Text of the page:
Troops at US-Mexican border to start coming home | Pakistan Today

Troops at US-Mexican border to start coming home

WASHINGTON: The 5,800 troops who were rushed to the southwest border amid US President Donald Trump’s pre-election warnings about a refugee caravan will start coming home as early as this week — just as some of those migrants are beginning to arrive.

Democrats and Republicans have criticized the deployment as a ploy by the president to use active-duty military forces as a prop to try to stem Republican losses in this month’s midterm elections.

The general overseeing the deployment told POLITICO on Monday that the first troops will start heading home in the coming days as some are already unneeded, having completed the missions for which they were sent. The returning service members include engineering and logistics units whose jobs included placing concertina wire and other barriers to limit access to ports of entry at the US-Mexico border.

All the troops should be home by Christmas, as originally expected, Army Lt General Jeffrey Buchanan said in an interview Monday.

“Our end date right now is 15 December, and I’ve got no indications from anybody that we’ll go beyond that,” said Buchanan, who leads the land forces of US Northern Command.

On Tuesday, Buchanan’s command appeared to back peddle on his statement after critics of the deployment called the decision to wind it down so soon new evidence it was unnecessary in the first place.

US Army North issued a brief statement insisting that “no specific timeline for redeployment has been determined.”

The plan to begin pulling back came just weeks after Trump ordered the highly unusual deployment.

In previous cases in which the military deployed to beef up security at the border, the forces consisted of part-time National Guard troops under the command of state governors who backed up US Customs and Border Protection and other law enforcement agencies.

But the newly deployed troops, most of them unarmed and from support units, come from the active-duty military, a concession the Pentagon made after Trump insisted that the deployment include “not just the National Guard.”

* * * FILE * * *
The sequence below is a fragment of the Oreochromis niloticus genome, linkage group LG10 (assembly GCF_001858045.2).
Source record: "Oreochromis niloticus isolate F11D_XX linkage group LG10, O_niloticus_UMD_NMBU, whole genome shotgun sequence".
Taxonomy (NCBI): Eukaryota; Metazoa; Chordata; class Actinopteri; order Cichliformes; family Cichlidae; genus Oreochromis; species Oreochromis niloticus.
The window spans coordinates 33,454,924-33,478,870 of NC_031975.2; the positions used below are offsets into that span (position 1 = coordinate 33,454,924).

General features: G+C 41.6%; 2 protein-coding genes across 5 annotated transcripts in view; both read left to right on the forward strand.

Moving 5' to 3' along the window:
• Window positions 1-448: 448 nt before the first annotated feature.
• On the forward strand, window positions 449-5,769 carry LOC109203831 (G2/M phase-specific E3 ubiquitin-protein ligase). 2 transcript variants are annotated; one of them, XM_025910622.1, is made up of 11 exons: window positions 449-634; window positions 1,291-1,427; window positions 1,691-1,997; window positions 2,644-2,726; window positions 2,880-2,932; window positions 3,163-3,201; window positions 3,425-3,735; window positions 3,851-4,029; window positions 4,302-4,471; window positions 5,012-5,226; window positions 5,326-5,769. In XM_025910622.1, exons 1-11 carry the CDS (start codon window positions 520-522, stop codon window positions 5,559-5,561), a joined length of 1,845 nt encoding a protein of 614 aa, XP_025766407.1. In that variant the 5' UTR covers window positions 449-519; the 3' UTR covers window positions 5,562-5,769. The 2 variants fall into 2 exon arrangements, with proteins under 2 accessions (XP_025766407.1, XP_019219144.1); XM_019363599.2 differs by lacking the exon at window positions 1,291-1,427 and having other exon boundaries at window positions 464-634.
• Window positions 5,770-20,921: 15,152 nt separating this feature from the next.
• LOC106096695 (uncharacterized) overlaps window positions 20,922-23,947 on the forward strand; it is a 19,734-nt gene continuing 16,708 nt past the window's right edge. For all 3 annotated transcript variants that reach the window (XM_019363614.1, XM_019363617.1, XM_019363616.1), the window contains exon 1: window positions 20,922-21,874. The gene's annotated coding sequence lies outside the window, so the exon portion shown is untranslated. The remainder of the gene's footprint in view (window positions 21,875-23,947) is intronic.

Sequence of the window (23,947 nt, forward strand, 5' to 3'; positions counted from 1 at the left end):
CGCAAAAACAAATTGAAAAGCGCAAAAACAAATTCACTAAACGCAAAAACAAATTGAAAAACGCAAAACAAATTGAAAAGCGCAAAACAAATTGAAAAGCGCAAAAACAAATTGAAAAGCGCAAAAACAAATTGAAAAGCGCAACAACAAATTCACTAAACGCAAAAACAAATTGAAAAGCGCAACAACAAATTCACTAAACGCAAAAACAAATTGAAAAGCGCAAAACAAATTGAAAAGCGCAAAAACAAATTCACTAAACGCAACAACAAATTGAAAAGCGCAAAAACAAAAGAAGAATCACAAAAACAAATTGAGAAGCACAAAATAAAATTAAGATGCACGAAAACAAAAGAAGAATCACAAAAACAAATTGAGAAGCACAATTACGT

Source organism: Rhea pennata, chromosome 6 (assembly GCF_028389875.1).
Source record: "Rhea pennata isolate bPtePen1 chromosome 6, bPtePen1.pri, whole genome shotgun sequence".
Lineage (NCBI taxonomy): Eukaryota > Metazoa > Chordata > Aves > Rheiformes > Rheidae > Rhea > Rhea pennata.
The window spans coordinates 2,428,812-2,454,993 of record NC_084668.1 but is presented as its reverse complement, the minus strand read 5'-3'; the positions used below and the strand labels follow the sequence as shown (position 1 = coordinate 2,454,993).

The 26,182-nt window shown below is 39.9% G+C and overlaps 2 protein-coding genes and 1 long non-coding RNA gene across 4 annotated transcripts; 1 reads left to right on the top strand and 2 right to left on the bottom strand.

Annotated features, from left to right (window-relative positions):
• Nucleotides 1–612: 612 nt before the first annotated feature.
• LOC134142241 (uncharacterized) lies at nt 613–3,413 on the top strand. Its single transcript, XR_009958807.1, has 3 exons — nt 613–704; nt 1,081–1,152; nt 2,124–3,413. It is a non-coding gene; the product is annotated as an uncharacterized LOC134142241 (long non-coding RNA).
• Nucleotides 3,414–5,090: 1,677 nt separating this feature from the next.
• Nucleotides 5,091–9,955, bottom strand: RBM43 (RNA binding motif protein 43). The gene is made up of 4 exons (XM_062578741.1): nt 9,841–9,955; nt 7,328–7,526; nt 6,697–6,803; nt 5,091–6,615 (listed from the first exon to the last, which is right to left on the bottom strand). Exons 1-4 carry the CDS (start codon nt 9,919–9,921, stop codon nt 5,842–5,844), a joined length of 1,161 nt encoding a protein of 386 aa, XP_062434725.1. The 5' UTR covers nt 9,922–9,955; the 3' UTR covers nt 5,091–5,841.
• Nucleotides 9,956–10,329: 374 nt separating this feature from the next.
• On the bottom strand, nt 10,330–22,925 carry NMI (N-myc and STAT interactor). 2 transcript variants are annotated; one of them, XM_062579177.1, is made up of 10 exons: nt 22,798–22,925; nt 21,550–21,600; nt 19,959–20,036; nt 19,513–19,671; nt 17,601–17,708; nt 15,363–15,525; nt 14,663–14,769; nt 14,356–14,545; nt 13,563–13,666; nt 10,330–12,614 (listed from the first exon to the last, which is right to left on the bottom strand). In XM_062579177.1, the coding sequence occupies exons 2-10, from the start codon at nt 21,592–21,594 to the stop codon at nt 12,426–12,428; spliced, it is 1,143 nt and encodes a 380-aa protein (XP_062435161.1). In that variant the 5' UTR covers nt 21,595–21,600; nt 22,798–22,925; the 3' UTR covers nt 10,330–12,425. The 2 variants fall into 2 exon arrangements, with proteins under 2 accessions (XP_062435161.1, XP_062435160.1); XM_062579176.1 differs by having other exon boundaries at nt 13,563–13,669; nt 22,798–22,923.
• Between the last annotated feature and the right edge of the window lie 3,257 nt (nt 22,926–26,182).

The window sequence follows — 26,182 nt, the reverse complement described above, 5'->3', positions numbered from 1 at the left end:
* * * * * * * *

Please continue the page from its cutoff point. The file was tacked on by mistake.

Buchanan confirmed previous reports that the military had rejected a request from the Department of Homeland Security for an armed force to back up Border Patrol agents in the event of a violent confrontation.

“That is a law enforcement task, and the secretary of Defence does not have the authority to approve that inside the homeland,” Buchanan said.

The closure earlier Monday of one entry point along the California border near Tijuana, Mexico, was only partial and did not require more drastic measures, Buchanan said.

“About half of the lanes were closed this morning, but that is it,” he reported. “No complete closures.”

Other ports might be closed fully in the future, he said, but he did not anticipate any need to take more drastic measures.

“If CBP has reliable information that one of their ports is about to get rushed with a mob, or something like that that could put their agents at risk, they could ask us to completely close the port,” Buchanan said. “You understand the importance of commerce at these ports. Nobody in CBP wants to close a port unless they’re actually driven to do so.”

The troop deployment should start trailing off as an engineer and other logistics troops wind down their mission of building base camps and fortifying ports of entry for the Border Patrol.

Army and Marine engineers have now emplaced about 75 per cent of the obstacles they planned to, including concertina wire, shipping containers, and concrete barriers at ports of entry. “Once we get the rest of the obstacles built, we don’t need to keep all those engineers here. As soon as I’m done with a capability, what I intend to do is redeploy it,” Buchanan said. “I don’t want to keep these guys on just to keep them on.”

Logistics troops, too, will be among the first to head home. “I will probably ask to start redeploying some of our logistic capability,” Buchanan predicted. “Now that things are set down here, we don’t need as many troops to actually build base camps and things like that, because the base camps are built.”

Among the troops who will remain after construction engineers and logisticians start departing are helicopter pilots, planners, medical personnel, and smaller “quick response” teams of engineers who can help Border Patrol personnel shut down traffic at their ports of entry.

In contrast to the speed of the deployment in early November and the fanfare surrounding it, the withdrawal promises to be slower and quieter — but Buchanan expects it to be done before Christmas.



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